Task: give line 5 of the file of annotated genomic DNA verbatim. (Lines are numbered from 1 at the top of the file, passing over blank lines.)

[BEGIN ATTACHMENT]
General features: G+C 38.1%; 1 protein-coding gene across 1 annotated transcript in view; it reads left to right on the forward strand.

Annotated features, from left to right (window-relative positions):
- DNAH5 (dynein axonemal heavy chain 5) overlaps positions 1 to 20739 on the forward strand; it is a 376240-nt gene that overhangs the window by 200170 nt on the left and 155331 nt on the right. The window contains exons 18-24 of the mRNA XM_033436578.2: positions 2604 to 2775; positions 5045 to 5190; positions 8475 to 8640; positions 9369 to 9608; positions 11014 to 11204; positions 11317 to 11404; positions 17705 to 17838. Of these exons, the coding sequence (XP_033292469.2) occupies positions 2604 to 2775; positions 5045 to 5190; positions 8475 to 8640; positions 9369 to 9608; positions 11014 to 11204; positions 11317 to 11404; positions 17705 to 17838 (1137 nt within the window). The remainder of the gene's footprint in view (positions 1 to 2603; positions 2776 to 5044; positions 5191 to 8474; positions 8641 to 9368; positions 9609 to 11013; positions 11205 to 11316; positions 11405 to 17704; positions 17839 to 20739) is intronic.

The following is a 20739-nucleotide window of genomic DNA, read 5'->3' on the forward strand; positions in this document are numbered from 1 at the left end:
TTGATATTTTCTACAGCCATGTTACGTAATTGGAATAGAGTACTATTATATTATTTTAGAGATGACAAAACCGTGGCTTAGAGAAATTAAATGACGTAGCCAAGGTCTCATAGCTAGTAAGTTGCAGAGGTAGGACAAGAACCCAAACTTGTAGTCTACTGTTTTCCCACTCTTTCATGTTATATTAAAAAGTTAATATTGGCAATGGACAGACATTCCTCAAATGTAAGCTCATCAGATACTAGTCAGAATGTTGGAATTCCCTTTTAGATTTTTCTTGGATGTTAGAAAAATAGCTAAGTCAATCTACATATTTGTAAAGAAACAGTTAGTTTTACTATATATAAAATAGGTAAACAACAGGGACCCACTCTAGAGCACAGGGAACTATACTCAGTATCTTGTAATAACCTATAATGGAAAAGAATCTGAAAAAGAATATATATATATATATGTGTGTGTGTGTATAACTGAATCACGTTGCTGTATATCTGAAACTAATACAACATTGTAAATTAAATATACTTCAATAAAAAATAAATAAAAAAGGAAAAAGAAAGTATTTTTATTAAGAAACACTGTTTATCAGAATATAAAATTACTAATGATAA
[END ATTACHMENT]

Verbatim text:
TTGATATTTTCTACAGCCATGTTACGTAATTGGAATAGAGTACTATTATATTATTTTAGAGATGACAAAACCGTGGCTTAGAGAAATTAAATGACGTAGCCAAGGTCTCATAGCTAGTAAGTTGCAGAGGTAGGACAAGAACCCAAACTTGTAGTCTACTGTTTTCCCACTCTTTCATGTTATATTAAAAAGTTAATATTGGCAATGGACAGACATTCCTCAAATGTAAGCTCATCAGATACTAGTCAGAATGTTGGAATTCCCTTTTAGATTTTTCTTGGATGTTAGAAAAATAGCTAAGTCAATCTACATATTTGTAAAGAAACAGTTAGTTTTACTATATATAAAATAGGTAAACAACAGGGACCCACTCTAGAGCACAGGGAACTATACTCAGTATCTTGTAATAACCTATAATGGAAAAGAATCTGAAAAAGAATATATATATATATATGTGTGTGTGTGTATAACTGAATCACGTTGCTGTATATCTGAAACTAATACAACATTGTAAATTAAATATACTTCAATAAAAAATAAATAAAAAAGGAAAAAGAAAGTATTTTTATTAAGAAACACTGTTTATCAGAATATAAAATTACTAATGATAA